Who are you writing for?
If you can’t answer that question, you may be in trouble. The reason that a lot of marketing copy, blog posts, and yes, especially technical manuals is ignored is because the author failed to adequately analyze their audience.
“Well, I just write for the general public,” you say.
If that’s your answer, frankly, you’re full of it. 🙂 Of course, you’re not “just writing for the general public.” There’s really no such thing in the world of effective writing (unless writing is just a hobby for you or you’re writing only to please yourself).
Let’s take a look at what you’re writing and who your audience probably is.
- Marketing copy. You’re writing for those who are prospective customers for your product or services.
- Blogs. You’re writing for your readers.
- Technical manuals. You’re writing for those who are using the product that the manual is for.
- Fiction. You’re writing for those who read the type of story that you wrote.
The more you can learn about your audience, the more effective your writing will be.
Here are some questions that can help you learn more about your audience:
- Demographics. How old are your readers? What is their educational background? Where are they from?
- Knowledge. What does your reader already know? How familiar are they with your topic? Are there specialized terms they need to learn to be able to understand your writing?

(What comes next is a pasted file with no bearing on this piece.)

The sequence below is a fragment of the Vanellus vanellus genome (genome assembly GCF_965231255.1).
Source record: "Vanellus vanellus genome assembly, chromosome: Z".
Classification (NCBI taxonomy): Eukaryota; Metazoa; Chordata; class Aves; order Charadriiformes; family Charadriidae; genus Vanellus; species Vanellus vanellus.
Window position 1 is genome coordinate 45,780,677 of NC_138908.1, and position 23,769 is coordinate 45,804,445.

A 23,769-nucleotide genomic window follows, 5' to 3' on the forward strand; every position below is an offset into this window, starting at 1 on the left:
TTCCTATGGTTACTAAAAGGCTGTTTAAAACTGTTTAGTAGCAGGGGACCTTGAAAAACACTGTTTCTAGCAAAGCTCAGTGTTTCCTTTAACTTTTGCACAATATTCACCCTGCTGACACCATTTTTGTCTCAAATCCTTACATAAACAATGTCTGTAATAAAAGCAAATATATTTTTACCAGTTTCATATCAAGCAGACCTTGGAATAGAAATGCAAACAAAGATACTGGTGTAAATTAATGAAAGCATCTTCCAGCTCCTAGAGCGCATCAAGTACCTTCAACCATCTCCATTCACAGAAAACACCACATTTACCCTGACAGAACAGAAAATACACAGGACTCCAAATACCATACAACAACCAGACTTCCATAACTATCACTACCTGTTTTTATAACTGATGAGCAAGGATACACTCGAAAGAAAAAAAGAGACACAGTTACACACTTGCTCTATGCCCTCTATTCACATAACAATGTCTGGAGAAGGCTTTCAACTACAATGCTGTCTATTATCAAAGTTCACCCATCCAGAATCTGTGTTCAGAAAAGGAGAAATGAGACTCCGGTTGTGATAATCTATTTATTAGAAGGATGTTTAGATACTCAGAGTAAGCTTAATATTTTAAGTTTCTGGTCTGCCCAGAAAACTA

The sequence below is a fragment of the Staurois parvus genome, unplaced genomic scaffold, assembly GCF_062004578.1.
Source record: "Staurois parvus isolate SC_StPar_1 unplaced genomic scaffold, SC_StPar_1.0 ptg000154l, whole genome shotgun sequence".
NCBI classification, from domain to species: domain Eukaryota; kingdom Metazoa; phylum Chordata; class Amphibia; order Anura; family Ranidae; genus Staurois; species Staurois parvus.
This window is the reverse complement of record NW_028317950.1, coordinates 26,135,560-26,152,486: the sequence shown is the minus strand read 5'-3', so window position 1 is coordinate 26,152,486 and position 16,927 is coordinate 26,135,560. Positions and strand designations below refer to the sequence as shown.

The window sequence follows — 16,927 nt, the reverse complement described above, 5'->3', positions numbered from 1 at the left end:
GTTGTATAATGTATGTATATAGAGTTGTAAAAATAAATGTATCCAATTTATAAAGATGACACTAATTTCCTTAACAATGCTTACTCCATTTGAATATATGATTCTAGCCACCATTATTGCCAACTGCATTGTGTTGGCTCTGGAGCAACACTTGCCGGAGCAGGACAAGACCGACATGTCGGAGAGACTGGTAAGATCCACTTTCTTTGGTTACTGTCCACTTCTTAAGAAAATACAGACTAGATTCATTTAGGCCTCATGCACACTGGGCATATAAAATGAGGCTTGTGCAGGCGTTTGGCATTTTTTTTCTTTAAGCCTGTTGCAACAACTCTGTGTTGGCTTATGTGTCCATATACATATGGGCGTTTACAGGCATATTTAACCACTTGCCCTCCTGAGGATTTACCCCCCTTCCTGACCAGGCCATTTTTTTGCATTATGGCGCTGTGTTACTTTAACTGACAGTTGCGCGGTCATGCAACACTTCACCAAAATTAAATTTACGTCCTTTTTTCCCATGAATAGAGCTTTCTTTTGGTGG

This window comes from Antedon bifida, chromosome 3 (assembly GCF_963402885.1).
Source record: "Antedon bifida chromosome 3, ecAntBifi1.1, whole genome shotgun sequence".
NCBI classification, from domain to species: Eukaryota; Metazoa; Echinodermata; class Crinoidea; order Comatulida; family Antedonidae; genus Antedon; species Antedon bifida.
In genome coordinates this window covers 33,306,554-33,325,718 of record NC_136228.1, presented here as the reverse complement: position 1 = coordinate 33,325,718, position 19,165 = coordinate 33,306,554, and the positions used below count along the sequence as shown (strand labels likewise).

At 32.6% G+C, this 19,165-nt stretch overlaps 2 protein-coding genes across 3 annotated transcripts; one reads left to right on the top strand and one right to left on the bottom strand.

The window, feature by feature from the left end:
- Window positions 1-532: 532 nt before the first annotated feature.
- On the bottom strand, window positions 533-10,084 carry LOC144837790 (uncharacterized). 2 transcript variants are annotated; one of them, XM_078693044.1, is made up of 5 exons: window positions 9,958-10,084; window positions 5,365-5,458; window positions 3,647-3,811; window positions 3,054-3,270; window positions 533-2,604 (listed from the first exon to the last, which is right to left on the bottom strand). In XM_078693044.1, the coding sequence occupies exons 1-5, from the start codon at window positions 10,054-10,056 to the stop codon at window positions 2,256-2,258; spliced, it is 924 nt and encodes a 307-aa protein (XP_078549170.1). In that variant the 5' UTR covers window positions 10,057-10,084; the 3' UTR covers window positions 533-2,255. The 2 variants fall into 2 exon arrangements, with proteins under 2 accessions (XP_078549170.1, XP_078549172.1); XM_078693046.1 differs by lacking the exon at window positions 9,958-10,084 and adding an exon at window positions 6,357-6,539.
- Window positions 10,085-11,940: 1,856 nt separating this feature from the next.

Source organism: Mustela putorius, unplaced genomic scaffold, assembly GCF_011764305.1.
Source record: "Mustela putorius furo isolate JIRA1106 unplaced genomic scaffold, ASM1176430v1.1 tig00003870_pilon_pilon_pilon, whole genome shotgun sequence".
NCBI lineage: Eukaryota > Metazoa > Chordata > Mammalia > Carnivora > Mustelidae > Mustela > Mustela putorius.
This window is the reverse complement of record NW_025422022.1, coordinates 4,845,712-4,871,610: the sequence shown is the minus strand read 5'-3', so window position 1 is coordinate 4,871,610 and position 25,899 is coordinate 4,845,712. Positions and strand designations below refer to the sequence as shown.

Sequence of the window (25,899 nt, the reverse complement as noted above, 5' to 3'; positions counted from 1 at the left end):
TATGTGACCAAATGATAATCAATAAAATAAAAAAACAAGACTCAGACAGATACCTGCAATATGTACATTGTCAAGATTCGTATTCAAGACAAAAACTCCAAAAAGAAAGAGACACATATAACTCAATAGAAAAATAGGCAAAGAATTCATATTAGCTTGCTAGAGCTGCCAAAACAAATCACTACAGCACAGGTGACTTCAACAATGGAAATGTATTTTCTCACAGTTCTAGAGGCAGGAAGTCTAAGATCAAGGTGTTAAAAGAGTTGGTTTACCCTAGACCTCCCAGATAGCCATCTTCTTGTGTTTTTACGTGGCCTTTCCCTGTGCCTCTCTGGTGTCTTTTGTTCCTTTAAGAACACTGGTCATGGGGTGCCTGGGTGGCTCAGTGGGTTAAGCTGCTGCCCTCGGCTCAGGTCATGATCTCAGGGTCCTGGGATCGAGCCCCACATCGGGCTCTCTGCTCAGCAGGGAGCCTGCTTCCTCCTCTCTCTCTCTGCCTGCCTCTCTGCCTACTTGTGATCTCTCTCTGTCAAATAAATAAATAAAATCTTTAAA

- Purpose. Why is the reader looking at your writing? Do they want to learn? Do they want to be entertained? Is there some other purpose?
- Needs. Does you reader have a specific problem that your writing can help solve? Can you help them avoid potential problems?
- Time. How much time will your reader spend on your writing? (If you are writing online, you can often assume the reader won’t be there long.)
Once you understand who your audience really is, you can tailor your writing tone, style, and voice to their specific needs. The more that you learn about your audience, the more effective your writing will be.
Also, remember that often your writing has a primary and a secondary audience. If there is a secondary audience, you will need to learn about them as well.
Can you think of something that you wrote that could have been more effective if you had learned more about your audience?